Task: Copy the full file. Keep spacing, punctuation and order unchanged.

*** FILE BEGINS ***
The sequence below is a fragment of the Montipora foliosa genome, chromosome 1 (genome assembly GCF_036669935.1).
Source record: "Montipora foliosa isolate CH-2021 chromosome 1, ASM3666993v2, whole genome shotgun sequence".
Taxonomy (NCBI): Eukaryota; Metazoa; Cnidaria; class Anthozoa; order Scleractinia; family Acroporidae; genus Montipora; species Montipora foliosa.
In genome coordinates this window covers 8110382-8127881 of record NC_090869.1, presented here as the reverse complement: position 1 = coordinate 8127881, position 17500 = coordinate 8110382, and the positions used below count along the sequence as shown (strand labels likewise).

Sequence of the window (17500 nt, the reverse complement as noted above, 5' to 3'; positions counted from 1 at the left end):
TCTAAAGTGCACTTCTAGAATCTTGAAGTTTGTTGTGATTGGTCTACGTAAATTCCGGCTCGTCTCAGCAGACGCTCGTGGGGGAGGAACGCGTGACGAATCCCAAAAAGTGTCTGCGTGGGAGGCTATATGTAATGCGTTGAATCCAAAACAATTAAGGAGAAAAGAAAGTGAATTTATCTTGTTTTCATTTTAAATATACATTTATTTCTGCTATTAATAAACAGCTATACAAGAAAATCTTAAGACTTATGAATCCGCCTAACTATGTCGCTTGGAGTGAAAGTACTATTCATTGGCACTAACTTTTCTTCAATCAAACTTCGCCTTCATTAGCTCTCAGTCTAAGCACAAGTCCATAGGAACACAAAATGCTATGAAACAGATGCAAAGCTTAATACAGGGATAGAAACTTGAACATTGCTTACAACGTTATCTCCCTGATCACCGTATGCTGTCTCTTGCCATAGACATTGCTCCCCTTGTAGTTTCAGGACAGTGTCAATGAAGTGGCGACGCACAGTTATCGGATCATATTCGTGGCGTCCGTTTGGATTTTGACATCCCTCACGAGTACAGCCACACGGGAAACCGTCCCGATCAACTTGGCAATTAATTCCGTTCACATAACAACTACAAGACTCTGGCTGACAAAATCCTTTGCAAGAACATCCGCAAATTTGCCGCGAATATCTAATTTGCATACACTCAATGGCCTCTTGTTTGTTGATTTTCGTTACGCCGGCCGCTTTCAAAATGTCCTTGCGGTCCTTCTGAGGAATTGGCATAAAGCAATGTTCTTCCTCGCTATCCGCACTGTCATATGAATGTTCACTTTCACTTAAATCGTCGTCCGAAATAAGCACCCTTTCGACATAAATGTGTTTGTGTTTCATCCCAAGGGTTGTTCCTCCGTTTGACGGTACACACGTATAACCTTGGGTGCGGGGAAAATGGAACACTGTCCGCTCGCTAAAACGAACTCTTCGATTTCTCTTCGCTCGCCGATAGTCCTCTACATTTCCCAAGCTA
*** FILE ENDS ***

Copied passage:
The sequence below is a fragment of the Montipora foliosa genome, chromosome 1 (genome assembly GCF_036669935.1).
Source record: "Montipora foliosa isolate CH-2021 chromosome 1, ASM3666993v2, whole genome shotgun sequence".
Taxonomy (NCBI): Eukaryota; Metazoa; Cnidaria; class Anthozoa; order Scleractinia; family Acroporidae; genus Montipora; species Montipora foliosa.
In genome coordinates this window covers 8110382-8127881 of record NC_090869.1, presented here as the reverse complement: position 1 = coordinate 8127881, position 17500 = coordinate 8110382, and the positions used below count along the sequence as shown (strand labels likewise).

Sequence of the window (17500 nt, the reverse complement as noted above, 5' to 3'; positions counted from 1 at the left end):
TCTAAAGTGCACTTCTAGAATCTTGAAGTTTGTTGTGATTGGTCTACGTAAATTCCGGCTCGTCTCAGCAGACGCTCGTGGGGGAGGAACGCGTGACGAATCCCAAAAAGTGTCTGCGTGGGAGGCTATATGTAATGCGTTGAATCCAAAACAATTAAGGAGAAAAGAAAGTGAATTTATCTTGTTTTCATTTTAAATATACATTTATTTCTGCTATTAATAAACAGCTATACAAGAAAATCTTAAGACTTATGAATCCGCCTAACTATGTCGCTTGGAGTGAAAGTACTATTCATTGGCACTAACTTTTCTTCAATCAAACTTCGCCTTCATTAGCTCTCAGTCTAAGCACAAGTCCATAGGAACACAAAATGCTATGAAACAGATGCAAAGCTTAATACAGGGATAGAAACTTGAACATTGCTTACAACGTTATCTCCCTGATCACCGTATGCTGTCTCTTGCCATAGACATTGCTCCCCTTGTAGTTTCAGGACAGTGTCAATGAAGTGGCGACGCACAGTTATCGGATCATATTCGTGGCGTCCGTTTGGATTTTGACATCCCTCACGAGTACAGCCACACGGGAAACCGTCCCGATCAACTTGGCAATTAATTCCGTTCACATAACAACTACAAGACTCTGGCTGACAAAATCCTTTGCAAGAACATCCGCAAATTTGCCGCGAATATCTAATTTGCATACACTCAATGGCCTCTTGTTTGTTGATTTTCGTTACGCCGGCCGCTTTCAAAATGTCCTTGCGGTCCTTCTGAGGAATTGGCATAAAGCAATGTTCTTCCTCGCTATCCGCACTGTCATATGAATGTTCACTTTCACTTAAATCGTCGTCCGAAATAAGCACCCTTTCGACATAAATGTGTTTGTGTTTCATCCCAAGGGTTGTTCCTCCGTTTGACGGTACACACGTATAACCTTGGGTGCGGGGAAAATGGAACACTGTCCGCTCGCTAAAACGAACTCTTCGATTTCTCTTCGCTCGCCGATAGTCCTCTACATTTCCCAAGCTA